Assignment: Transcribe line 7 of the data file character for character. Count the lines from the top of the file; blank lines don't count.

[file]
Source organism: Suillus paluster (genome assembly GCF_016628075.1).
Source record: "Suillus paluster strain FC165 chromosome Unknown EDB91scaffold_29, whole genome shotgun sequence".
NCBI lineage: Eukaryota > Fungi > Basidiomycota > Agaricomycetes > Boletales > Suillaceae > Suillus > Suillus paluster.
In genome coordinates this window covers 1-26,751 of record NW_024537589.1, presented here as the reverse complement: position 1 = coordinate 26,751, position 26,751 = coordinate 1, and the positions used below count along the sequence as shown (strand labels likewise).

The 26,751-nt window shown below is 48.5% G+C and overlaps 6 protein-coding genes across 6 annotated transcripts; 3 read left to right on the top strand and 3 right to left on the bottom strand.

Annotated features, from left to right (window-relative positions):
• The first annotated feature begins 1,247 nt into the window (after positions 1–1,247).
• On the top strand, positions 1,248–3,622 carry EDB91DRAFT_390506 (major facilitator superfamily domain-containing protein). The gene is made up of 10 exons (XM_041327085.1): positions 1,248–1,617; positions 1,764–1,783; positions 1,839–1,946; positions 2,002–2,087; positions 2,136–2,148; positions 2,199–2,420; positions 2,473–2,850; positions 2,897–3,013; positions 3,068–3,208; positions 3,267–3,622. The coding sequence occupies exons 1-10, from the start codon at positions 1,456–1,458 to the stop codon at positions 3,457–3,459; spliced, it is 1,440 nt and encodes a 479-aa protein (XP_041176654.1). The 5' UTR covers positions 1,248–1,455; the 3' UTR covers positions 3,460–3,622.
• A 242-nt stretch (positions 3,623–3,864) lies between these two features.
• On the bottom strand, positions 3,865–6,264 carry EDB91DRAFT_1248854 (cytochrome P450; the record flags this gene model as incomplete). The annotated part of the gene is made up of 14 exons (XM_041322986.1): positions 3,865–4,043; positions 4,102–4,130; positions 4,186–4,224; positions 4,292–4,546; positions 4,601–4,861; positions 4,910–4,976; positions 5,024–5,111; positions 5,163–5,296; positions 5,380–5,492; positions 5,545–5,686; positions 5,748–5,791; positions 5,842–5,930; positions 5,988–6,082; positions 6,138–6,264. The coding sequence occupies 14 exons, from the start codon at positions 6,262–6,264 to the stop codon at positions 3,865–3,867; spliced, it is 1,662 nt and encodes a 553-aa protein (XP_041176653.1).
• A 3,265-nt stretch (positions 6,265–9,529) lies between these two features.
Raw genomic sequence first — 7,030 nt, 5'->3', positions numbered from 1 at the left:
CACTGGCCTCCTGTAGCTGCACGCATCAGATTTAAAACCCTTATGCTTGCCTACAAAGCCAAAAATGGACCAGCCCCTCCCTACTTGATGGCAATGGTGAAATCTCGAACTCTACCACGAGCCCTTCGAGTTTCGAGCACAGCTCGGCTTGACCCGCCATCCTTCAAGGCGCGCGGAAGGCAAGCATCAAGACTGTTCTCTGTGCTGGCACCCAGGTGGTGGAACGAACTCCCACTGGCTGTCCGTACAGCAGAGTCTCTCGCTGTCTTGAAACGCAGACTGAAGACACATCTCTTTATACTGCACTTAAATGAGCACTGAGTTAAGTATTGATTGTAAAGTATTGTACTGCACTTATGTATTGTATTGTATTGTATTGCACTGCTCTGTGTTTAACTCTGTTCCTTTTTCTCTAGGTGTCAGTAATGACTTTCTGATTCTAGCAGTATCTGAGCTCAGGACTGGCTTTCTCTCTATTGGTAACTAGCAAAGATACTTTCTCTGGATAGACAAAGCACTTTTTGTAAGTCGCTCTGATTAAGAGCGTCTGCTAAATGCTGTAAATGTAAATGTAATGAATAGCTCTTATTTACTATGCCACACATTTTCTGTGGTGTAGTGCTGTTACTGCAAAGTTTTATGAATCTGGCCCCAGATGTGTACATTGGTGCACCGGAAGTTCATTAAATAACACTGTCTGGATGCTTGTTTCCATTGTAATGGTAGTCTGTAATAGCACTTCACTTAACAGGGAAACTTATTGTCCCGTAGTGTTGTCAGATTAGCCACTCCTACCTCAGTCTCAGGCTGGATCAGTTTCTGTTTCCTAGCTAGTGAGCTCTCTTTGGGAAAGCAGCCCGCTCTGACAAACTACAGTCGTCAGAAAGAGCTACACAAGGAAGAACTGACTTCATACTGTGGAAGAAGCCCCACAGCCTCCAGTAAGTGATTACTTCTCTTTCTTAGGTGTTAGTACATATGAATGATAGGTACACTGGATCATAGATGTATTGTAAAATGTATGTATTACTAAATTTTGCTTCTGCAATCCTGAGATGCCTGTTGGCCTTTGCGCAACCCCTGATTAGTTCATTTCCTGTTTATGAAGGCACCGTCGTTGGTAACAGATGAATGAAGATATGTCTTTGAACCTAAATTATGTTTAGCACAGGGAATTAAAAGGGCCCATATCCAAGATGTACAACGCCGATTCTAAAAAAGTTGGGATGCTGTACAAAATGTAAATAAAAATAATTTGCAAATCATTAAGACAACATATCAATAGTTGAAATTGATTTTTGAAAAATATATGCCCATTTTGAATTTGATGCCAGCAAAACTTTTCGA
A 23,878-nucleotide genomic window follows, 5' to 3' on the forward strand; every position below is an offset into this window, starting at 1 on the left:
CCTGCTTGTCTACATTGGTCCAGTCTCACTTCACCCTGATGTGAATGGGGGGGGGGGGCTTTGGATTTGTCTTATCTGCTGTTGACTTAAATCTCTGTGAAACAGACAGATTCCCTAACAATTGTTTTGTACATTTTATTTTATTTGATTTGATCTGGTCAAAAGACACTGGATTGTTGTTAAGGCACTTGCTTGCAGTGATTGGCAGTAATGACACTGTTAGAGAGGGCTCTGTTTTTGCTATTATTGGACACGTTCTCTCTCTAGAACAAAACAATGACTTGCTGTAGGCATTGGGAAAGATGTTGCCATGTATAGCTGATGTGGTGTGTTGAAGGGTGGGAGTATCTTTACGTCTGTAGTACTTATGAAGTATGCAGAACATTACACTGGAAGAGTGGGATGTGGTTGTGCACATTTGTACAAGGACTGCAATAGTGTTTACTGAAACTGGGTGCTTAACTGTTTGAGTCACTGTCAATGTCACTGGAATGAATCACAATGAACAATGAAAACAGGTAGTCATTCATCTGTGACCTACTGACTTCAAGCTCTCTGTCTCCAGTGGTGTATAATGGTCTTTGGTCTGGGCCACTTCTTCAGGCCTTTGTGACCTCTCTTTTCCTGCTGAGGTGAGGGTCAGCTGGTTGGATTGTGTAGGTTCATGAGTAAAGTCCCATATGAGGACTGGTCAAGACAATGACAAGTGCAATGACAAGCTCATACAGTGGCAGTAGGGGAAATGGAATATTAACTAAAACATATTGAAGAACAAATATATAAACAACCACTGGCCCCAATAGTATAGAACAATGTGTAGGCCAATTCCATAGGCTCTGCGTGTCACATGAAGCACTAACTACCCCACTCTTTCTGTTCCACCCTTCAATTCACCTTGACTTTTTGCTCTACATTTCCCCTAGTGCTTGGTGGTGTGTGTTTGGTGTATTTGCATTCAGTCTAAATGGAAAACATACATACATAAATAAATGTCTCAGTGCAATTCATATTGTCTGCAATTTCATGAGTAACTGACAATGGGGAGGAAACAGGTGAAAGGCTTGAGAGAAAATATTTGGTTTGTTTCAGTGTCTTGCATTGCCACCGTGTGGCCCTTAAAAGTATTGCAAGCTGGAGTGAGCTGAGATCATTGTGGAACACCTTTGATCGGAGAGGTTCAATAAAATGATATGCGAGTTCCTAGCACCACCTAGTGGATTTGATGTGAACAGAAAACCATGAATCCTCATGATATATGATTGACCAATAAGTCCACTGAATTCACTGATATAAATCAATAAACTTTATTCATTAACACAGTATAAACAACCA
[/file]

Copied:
• The first annotated feature begins 1,247 nt into the window (after positions 1–1,247).